Flystrike rates are measured at an average of 3.4% across Australia, however producers involved in this project reported an average of 0.93%. This could indicate that we are missing many cases, have good control, or are simply bad at record keeping! So far, flystrike occurrence within both the mulesed and unmulesed mobs is low, averaging 0.35%. Producers point out that key times of challenge are yet to occur, wool is short, and there has been little opportunity for dags to develop.
Part of the project involves a cost-benefit analysis, however wool cut and prices are missing as many producers are yet to shear. So far, there has been no noticeable differences in fleece weight. Anecdotally, the main difference in costs and benefits so far is the cheaper price of the non-mules procedure, and having one less labour unit on the marking cradle. Most producers have not differed husbandry for their non-mules mob compared to the mulesed, and if they have it has been focused on chemical use at marking or weaning. Three producers did have to do an extra crutch or bunghole to get through to late summer shearing. Differential management may become more common as the season progresses and new challenges arise, and more animals are sold which will give us a better indication of how sale price is impacted.
Overall in this project, we have found that the qualitative data has been more valuable than the measurable data! Much of this has come from involved producers who have shifted to a non-mules system in the past. Below is the key messages from these producers:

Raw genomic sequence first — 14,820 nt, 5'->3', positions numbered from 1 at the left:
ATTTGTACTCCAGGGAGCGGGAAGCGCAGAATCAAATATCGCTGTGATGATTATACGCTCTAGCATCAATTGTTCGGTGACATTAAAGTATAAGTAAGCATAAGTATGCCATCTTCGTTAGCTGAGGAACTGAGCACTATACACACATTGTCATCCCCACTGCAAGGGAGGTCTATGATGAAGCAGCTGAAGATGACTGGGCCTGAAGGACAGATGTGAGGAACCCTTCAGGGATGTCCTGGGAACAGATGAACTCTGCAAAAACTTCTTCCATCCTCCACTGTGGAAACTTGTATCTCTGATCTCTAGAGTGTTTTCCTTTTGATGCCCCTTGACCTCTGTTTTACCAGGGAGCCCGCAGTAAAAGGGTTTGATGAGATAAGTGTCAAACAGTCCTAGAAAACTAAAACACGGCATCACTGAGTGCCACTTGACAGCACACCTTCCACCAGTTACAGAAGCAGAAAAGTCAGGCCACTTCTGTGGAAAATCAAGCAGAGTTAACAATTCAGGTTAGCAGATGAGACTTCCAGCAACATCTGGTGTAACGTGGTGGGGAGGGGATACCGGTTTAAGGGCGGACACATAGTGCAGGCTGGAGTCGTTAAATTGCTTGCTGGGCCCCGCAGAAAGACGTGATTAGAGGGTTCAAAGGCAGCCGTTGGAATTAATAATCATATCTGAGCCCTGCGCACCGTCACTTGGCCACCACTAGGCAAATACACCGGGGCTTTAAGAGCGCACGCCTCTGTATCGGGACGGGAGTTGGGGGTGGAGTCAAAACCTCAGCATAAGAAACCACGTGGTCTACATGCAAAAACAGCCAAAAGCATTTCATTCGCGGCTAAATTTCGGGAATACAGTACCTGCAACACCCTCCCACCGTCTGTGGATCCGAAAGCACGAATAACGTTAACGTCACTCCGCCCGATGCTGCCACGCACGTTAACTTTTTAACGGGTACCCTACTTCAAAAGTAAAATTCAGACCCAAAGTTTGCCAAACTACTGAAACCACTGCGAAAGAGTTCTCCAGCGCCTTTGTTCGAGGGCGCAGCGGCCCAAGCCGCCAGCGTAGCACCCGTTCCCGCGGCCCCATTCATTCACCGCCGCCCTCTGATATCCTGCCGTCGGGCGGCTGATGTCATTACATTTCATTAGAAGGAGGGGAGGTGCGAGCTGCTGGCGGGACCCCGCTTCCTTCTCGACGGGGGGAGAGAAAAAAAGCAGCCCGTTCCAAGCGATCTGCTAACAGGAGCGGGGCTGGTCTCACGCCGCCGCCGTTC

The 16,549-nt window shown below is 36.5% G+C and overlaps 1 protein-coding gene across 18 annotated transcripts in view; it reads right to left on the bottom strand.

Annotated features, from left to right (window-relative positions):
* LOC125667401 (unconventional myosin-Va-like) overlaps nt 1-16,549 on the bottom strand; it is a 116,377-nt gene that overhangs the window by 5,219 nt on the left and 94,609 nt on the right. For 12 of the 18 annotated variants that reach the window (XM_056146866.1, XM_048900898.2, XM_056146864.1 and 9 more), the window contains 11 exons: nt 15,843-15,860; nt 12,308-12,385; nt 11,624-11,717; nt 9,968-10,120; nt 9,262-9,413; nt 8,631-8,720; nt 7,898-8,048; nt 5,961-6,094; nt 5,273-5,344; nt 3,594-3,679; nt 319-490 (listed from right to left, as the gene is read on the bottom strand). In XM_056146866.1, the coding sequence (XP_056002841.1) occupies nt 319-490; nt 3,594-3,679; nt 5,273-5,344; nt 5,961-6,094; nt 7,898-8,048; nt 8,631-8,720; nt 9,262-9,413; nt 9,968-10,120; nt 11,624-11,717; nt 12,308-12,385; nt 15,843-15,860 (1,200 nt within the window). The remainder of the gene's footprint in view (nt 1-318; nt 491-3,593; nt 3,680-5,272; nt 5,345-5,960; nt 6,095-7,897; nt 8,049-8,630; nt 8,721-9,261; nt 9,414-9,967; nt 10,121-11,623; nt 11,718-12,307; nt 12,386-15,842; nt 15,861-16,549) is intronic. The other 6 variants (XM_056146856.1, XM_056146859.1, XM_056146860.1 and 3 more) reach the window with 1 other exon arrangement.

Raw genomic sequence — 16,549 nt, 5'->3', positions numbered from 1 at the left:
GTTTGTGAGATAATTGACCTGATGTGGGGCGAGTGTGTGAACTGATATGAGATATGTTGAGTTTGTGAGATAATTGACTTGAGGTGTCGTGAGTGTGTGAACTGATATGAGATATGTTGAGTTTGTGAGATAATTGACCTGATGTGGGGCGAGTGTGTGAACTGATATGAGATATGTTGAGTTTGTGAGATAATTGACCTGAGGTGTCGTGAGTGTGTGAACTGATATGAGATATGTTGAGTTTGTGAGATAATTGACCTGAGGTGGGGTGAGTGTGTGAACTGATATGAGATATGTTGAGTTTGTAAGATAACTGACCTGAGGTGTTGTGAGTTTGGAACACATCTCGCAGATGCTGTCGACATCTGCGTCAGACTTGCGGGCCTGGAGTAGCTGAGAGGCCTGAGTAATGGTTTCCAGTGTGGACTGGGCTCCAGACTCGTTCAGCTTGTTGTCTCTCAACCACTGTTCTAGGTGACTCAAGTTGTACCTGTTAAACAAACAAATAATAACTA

Don’t bother to make the transition unless you have the right genetics.
Dag management is key-through every tool you have at your disposal. It’s all about working your way towards a clean flock.
Dag score cull ewe hoggets at 12 months. Culling starts with the 5’s- its up to you and the flock numbers you aim for to decide how hard to go.
Others cull the first 10-20% that develop dags before the others.
Worm management important to reduce dags- but make sure not leading to drench resistance issues.
Producers who have made the change or trialed in 2020, also noted the following:
WA sheep have been bred towards non-mulese options for a while: Existing fly pressure has already driven a lot of genetics towards a non-mulesed option, partly due to body strike vulnerability. So there is only so far we can go with some genetic traits. However, it has also been recorded that WA uses ASBV’s for all non-mules traits at a higher rate than other states, including WEC, wrinkle, and dags.
Main roadblocks to transition aren’t fly related, its selling culls and the fear of discounts or a reduced market, concerns about shearers and crutchers.
Definition of non-mulesed when it comes to tailing: there can be no scarring other than where the tail has been cut- ie. no scarring either side of the tail.
Get in touch with AgPro Management here.